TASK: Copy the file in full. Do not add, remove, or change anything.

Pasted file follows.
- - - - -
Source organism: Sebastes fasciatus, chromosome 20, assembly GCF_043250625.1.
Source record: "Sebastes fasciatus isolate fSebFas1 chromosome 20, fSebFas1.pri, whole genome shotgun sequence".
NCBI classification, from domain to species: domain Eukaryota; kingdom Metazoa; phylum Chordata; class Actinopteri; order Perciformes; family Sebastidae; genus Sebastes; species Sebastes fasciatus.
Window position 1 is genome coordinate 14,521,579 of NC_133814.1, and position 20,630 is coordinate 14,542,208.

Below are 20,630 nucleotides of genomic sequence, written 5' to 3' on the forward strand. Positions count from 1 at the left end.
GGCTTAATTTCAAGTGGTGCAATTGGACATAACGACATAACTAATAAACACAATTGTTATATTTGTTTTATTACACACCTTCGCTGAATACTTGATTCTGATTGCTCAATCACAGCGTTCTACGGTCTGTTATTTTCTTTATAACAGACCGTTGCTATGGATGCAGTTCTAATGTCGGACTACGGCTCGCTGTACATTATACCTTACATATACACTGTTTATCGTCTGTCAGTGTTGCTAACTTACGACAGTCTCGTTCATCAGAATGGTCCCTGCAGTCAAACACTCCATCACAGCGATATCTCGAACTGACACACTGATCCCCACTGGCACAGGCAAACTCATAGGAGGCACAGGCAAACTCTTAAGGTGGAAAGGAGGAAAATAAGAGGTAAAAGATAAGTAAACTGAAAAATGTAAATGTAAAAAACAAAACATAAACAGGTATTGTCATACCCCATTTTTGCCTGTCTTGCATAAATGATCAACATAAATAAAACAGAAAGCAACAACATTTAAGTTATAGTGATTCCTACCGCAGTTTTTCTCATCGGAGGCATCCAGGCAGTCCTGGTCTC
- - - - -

Source organism: Sebastes fasciatus, chromosome 20, assembly GCF_043250625.1.
Source record: "Sebastes fasciatus isolate fSebFas1 chromosome 20, fSebFas1.pri, whole genome shotgun sequence".
NCBI classification, from domain to species: domain Eukaryota; kingdom Metazoa; phylum Chordata; class Actinopteri; order Perciformes; family Sebastidae; genus Sebastes; species Sebastes fasciatus.
Window position 1 is genome coordinate 14,521,579 of NC_133814.1, and position 20,630 is coordinate 14,542,208.

Below are 20,630 nucleotides of genomic sequence, written 5' to 3' on the forward strand. Positions count from 1 at the left end.
GGCTTAATTTCAAGTGGTGCAATTGGACATAACGACATAACTAATAAACACAATTGTTATATTTGTTTTATTACACACCTTCGCTGAATACTTGATTCTGATTGCTCAATCACAGCGTTCTACGGTCTGTTATTTTCTTTATAACAGACCGTTGCTATGGATGCAGTTCTAATGTCGGACTACGGCTCGCTGTACATTATACCTTACATATACACTGTTTATCGTCTGTCAGTGTTGCTAACTTACGACAGTCTCGTTCATCAGAATGGTCCCTGCAGTCAAACACTCCATCACAGCGATATCTCGAACTGACACACTGATCCCCACTGGCACAGGCAAACTCATAGGAGGCACAGGCAAACTCTTAAGGTGGAAAGGAGGAAAATAAGAGGTAAAAGATAAGTAAACTGAAAAATGTAAATGTAAAAAACAAAACATAAACAGGTATTGTCATACCCCATTTTTGCCTGTCTTGCATAAATGATCAACATAAATAAAACAGAAAGCAACAACATTTAAGTTATAGTGATTCCTACCGCAGTTTTTCTCATCGGAGGCATCCAGGCAGTCCTGGTCTC